silence the slaves
let not one bit of wisdom escape17
This is empire
Lives drowned by an insipid tongue
Burn the bodies
Bury the cities18
Insure there are no stones left to turn
This is empire
1. Carthage was a Phoenician city-state on the Northern Coast of Africa that became an important trade hub and commercial power in the ancient world. At its height, between its independence in 650 BC and its destruction in the second century BC, Carthage was the dominant naval force in the Mediterranean, with colonies and suzerain states extending into Italy and the Iberian peninsula. Carthage was famous for its limestone stelae to mark religious and civil places of import; perhaps it is this limestone architecture referenced as the white walls here.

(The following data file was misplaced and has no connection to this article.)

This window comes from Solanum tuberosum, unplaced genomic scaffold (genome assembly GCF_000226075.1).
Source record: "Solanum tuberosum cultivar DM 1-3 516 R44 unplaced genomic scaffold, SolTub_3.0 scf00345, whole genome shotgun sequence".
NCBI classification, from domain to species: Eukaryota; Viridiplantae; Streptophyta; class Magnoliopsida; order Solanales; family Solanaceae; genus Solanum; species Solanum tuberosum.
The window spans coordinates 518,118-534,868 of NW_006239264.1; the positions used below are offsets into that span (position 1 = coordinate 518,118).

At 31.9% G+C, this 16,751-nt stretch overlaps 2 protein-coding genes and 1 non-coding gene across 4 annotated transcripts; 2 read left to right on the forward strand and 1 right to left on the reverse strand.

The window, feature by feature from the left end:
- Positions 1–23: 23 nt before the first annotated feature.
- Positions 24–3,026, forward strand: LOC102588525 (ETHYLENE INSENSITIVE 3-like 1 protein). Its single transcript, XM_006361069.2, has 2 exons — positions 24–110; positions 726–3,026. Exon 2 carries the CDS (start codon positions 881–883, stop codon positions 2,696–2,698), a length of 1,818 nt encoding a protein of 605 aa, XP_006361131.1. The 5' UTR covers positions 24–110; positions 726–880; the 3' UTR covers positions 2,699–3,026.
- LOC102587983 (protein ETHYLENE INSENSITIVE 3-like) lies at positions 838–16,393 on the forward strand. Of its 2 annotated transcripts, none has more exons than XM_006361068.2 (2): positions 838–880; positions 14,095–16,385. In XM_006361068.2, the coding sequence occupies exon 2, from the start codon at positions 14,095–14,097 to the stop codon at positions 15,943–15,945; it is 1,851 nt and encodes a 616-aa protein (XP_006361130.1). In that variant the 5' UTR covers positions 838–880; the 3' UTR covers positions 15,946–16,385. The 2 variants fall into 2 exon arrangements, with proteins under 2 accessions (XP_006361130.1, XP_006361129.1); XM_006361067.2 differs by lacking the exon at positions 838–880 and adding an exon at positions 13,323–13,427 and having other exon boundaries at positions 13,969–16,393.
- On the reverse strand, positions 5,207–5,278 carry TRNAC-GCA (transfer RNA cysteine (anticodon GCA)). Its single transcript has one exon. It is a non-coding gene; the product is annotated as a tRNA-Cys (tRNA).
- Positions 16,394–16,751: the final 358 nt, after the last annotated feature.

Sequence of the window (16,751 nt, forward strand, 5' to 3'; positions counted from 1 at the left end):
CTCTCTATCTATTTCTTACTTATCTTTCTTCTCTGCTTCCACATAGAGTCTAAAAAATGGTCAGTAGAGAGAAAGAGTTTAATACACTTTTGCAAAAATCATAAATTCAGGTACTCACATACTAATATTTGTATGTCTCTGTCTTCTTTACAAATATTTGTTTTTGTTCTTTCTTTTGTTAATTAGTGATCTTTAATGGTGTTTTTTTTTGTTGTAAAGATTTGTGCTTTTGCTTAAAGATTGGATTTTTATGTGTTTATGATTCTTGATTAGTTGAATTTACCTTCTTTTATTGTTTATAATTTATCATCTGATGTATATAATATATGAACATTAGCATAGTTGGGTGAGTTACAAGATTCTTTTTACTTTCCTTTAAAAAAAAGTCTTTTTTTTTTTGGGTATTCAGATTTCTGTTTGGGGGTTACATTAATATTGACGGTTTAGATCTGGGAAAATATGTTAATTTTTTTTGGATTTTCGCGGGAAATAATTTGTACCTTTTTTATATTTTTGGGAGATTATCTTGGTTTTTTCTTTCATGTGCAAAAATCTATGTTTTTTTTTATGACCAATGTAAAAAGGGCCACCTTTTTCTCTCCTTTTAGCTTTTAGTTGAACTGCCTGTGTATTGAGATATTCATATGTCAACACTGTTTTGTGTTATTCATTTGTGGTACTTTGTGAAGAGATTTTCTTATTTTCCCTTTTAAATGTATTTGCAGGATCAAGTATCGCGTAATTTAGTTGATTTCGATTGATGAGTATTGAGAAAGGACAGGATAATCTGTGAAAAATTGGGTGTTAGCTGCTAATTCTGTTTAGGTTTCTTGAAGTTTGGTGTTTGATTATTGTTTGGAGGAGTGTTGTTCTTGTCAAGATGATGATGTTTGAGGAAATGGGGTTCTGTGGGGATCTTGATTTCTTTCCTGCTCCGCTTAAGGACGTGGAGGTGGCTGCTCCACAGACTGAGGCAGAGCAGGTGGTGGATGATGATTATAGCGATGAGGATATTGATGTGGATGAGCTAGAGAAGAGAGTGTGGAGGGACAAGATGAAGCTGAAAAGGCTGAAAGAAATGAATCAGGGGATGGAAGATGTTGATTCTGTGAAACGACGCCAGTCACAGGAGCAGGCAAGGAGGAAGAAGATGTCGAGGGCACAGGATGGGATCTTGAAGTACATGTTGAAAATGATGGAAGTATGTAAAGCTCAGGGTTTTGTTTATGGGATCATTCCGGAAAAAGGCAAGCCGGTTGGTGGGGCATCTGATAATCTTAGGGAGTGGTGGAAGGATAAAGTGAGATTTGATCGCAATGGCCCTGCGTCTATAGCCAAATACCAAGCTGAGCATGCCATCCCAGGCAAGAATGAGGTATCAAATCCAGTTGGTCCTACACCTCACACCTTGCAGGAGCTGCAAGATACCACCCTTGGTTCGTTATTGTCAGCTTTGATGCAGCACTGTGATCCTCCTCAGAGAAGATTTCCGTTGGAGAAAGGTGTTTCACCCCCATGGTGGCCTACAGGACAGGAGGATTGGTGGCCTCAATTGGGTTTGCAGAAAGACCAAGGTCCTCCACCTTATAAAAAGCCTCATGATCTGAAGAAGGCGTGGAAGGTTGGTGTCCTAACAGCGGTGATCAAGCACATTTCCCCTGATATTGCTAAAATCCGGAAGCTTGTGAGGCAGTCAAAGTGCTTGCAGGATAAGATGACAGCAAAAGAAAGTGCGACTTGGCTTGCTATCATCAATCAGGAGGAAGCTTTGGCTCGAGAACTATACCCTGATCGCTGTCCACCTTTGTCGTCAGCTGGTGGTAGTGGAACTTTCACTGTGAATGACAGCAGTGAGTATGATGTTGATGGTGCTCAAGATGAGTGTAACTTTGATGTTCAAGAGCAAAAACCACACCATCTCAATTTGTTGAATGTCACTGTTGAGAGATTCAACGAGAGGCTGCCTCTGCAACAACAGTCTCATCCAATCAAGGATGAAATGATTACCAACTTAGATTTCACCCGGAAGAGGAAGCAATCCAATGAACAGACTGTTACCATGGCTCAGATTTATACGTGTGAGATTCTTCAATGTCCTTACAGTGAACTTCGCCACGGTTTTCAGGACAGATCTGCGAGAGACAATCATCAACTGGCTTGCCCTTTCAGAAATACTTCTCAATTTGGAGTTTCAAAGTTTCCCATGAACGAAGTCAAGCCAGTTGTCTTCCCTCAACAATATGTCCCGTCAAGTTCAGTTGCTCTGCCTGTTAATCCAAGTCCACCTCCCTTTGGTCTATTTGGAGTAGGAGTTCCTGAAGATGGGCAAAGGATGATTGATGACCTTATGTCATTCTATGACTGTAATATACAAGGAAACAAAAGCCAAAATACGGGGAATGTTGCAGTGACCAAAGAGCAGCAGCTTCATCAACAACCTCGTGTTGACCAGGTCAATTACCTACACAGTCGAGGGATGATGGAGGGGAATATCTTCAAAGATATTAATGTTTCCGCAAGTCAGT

2. Neptune was the Roman counterpart of the Greek god Poseidon, god of the sea, wells, fresh water, and horses. It became custom in Rome to thank Neptune for naval victories. When the first Punic War broke out between Carthage and Rome in 264 BC, Rome, despite its vast land army, lacked a proper navy. In contrast, Carthage was, at the time, the largest naval power in the Mediterranean, and the Carthaginians were able to gain a number of victories over Rome early during the war thanks to their naval strength. However, after suffering an embarrassing loss at the Battle of the Lipari Islands, Rome was able to levy their vast imperial resources to swiftly build a fleet of over 100 warships in only two months time. After the end of the first Punic War, Rome gained substantial claim over the Mediterranean, and during the Third Punic War, the Roman Empire finally invaded and decimated Carthage.